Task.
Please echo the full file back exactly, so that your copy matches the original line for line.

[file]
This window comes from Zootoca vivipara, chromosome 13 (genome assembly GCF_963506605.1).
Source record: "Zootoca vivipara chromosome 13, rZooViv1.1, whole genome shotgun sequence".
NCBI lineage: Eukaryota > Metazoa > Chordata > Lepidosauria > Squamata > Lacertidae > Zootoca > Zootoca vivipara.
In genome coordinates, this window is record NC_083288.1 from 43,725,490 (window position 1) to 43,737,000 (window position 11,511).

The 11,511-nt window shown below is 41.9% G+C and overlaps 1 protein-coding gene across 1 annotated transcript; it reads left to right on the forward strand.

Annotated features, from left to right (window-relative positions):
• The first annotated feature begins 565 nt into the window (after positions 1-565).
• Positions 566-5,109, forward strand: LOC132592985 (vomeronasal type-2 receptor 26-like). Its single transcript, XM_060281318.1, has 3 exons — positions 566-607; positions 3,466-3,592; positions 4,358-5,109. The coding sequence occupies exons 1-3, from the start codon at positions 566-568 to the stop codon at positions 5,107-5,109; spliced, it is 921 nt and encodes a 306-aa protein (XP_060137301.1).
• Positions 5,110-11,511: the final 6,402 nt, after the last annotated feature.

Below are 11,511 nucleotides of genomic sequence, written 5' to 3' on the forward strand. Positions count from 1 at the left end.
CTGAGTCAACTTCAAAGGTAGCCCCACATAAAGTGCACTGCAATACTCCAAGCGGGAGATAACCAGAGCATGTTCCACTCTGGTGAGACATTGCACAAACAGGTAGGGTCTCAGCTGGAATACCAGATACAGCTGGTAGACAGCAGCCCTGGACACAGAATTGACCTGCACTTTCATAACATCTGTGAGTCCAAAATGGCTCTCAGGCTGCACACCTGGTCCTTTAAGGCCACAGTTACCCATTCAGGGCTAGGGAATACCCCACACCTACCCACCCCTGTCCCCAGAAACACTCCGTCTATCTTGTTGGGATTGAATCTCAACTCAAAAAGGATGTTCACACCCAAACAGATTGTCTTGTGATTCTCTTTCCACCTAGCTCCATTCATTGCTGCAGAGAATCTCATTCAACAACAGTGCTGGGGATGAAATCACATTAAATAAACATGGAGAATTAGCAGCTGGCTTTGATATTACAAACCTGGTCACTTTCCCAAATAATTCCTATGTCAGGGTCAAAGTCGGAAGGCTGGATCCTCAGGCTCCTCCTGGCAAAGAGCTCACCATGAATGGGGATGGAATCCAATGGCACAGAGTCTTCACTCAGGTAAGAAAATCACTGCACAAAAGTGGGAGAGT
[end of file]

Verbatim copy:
This window comes from Zootoca vivipara, chromosome 13 (genome assembly GCF_963506605.1).
Source record: "Zootoca vivipara chromosome 13, rZooViv1.1, whole genome shotgun sequence".
NCBI lineage: Eukaryota > Metazoa > Chordata > Lepidosauria > Squamata > Lacertidae > Zootoca > Zootoca vivipara.
In genome coordinates, this window is record NC_083288.1 from 43,725,490 (window position 1) to 43,737,000 (window position 11,511).

The 11,511-nt window shown below is 41.9% G+C and overlaps 1 protein-coding gene across 1 annotated transcript; it reads left to right on the forward strand.

Annotated features, from left to right (window-relative positions):
• The first annotated feature begins 565 nt into the window (after positions 1-565).
• Positions 566-5,109, forward strand: LOC132592985 (vomeronasal type-2 receptor 26-like). Its single transcript, XM_060281318.1, has 3 exons — positions 566-607; positions 3,466-3,592; positions 4,358-5,109. The coding sequence occupies exons 1-3, from the start codon at positions 566-568 to the stop codon at positions 5,107-5,109; spliced, it is 921 nt and encodes a 306-aa protein (XP_060137301.1).
• Positions 5,110-11,511: the final 6,402 nt, after the last annotated feature.

Below are 11,511 nucleotides of genomic sequence, written 5' to 3' on the forward strand. Positions count from 1 at the left end.
CTGAGTCAACTTCAAAGGTAGCCCCACATAAAGTGCACTGCAATACTCCAAGCGGGAGATAACCAGAGCATGTTCCACTCTGGTGAGACATTGCACAAACAGGTAGGGTCTCAGCTGGAATACCAGATACAGCTGGTAGACAGCAGCCCTGGACACAGAATTGACCTGCACTTTCATAACATCTGTGAGTCCAAAATGGCTCTCAGGCTGCACACCTGGTCCTTTAAGGCCACAGTTACCCATTCAGGGCTAGGGAATACCCCACACCTACCCACCCCTGTCCCCAGAAACACTCCGTCTATCTTGTTGGGATTGAATCTCAACTCAAAAAGGATGTTCACACCCAAACAGATTGTCTTGTGATTCTCTTTCCACCTAGCTCCATTCATTGCTGCAGAGAATCTCATTCAACAACAGTGCTGGGGATGAAATCACATTAAATAAACATGGAGAATTAGCAGCTGGCTTTGATATTACAAACCTGGTCACTTTCCCAAATAATTCCTATGTCAGGGTCAAAGTCGGAAGGCTGGATCCTCAGGCTCCTCCTGGCAAAGAGCTCACCATGAATGGGGATGGAATCCAATGGCACAGAGTCTTCACTCAGGTAAGAAAATCACTGCACAAAAGTGGGAGAGT